A clutch of Western banks that have escaped the worst of the financial crisis is seizing the opportunity to ramp up their presence in China in the hope of profiting from the sector's rapid growth.
In the wake of the worst global recession in 80 years, major banks have reined in their international ambitions to strengthen their balance sheets. Bank of America and ING are among those that have pulled in their horns in China.
But heeding the maxim that a serious crisis should never go to waste, some other players are scrambling to build on strong positions in their home markets and speed up their expansion in China.
"It is set to become a trend that dominant Western banks from the United Kingdom or the United States will have to focus on domestic issues for a relatively long time to come," said May Yan, an analyst with Nomura International.
"And this will lead to second-tier, regional banks rushing to China, hoping to expand business," she said.
Historically, Asia-focused banks, such as HSBC, Standard Chartered and Bank of East Asia have had a strong footing in China, as has U.S. bank Citigroup Inc.
Since the global economic downturn, other lenders in Europe and North America that have traditionally focused on their home markets have joined the China pack. Spain's two biggest banks have taken the lead in the tie-ups.
An important motive for the Spanish banks is China's growing business ties with Latin America, a market that has long been a priority for Spanish lenders.
Analysts also singled out banks from Asian countries, such as Korea and Singapore, as well as Australia, as the ones most likely to benefit from the increasing dependence between China and their home markets.
MORE PROMISING ROUTES
While tie-ups with Chinese partners would be a shortcut, analysts reckon organic growth and local incorporation are more promising routes. Foreign banks are also limited by Chinese law to buying no more than 20 percent in a local lender.
"By incorporating locally, foreign banks would be able to do business both offshore and onshore, which is more meaningful to them," Nomura's Yan said.
"The bulk of their business is wholesale, so the structure would facilitate transactions across borders," she said.
Australia and New Zealand Banking Group Ltd, one of Australia's top four lenders, plans to open more than 20 new outlets in China by 2012 once it has won approval for local incorporation, which it expects by mid-year.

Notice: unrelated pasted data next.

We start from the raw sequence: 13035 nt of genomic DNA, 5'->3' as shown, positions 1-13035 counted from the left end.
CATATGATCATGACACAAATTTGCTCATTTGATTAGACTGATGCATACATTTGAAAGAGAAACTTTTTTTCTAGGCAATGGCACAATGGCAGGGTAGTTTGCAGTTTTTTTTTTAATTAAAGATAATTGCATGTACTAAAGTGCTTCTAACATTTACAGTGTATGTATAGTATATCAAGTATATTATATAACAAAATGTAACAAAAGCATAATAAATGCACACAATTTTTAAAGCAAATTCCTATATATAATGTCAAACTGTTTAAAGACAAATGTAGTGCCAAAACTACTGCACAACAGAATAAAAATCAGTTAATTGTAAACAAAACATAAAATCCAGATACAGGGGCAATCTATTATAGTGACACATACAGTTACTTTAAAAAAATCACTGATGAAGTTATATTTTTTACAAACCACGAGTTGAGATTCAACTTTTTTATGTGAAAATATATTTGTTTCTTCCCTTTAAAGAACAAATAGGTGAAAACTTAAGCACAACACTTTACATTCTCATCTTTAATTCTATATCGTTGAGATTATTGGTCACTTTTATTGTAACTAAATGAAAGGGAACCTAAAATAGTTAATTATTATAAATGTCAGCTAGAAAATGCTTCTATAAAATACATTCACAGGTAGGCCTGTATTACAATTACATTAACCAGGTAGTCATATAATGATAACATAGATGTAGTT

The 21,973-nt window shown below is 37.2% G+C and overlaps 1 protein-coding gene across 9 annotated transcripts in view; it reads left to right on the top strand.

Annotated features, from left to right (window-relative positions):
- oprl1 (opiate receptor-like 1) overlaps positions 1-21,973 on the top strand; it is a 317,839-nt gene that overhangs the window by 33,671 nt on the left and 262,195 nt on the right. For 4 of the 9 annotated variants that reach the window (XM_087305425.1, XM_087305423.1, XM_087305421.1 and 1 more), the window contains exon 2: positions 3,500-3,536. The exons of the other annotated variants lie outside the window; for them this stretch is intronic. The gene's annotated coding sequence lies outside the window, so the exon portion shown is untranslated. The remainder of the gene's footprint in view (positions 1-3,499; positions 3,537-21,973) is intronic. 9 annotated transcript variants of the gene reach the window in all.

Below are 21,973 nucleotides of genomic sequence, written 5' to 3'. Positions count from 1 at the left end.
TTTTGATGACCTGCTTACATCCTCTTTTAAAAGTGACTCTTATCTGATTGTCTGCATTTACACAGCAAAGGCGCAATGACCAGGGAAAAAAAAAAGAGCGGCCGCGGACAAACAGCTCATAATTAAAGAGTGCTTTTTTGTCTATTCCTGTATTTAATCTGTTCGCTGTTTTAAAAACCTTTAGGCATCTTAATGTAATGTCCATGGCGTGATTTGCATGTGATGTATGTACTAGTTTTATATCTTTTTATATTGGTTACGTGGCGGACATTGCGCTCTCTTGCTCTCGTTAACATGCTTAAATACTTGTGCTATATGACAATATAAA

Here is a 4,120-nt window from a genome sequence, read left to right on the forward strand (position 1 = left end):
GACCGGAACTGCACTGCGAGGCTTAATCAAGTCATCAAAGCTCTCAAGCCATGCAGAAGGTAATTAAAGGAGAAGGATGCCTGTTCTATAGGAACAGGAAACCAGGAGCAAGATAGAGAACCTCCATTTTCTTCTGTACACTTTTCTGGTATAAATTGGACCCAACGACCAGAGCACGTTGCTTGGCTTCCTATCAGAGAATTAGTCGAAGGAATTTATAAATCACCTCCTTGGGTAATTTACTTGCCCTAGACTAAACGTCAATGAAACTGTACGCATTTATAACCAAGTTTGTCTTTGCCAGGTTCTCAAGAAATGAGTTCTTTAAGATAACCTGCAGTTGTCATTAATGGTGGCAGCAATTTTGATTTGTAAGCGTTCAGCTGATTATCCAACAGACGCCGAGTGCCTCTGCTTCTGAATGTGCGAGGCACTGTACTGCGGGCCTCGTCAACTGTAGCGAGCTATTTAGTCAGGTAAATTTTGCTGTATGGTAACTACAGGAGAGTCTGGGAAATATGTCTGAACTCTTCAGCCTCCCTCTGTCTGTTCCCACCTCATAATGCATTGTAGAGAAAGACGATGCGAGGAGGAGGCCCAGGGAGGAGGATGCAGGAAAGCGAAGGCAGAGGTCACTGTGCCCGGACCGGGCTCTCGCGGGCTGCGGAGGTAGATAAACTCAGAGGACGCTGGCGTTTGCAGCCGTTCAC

"ANZ continues to invest for growth in China and aims to be a top four foreign bank by 2012 through a combination of seeking local incorporation, expanding our branch network and opening rural branches," said Alex Thursby, CEO Asia Pacific, Europe & America.
At present, the bank owns a 19.9 percent stake in Shanghai Rural Commercial Bank and a 20 percent stake in Bank of Tianjin, one of more than 100 city commercial banks in China.
Hana Bank, South Korea's No. 4 lender and a unit of Hana Financial Group, was planning to buy 18.44 percent of Bank of Jilin in northern China for $316 million, the Yonhap news agency reported in September.
THE SMALLER, THE BETTER
The advantage for smaller foreign lenders of joining hands with a city commercial bank such as Bank of Jilin is that both parties will be better matched in terms of financial might and expertise.
"Foreign banks with mega size do not suit small city commercial banks as their experiences and strengths are different," said an analyst in Beijing with GF Securities, which does not allow its analysts to be named.
Apart from taking equity stakes, more foreign banks are choosing to set up joint ventures with local partners in business segments with strong growth prospects.
Commonwealth Bank of Australia holds stakes of nearly 20 percent in two city commercial banks, but the second-largest lender in Australia is also partners with Bank of Communications, China's No. 5 bank, in a life insurance joint venture in Shanghai.
That could be a model for other foreign banks to emulate.
"In a word -- you don't have to be the biggest, just the most suitable," said the GF Security analyst.
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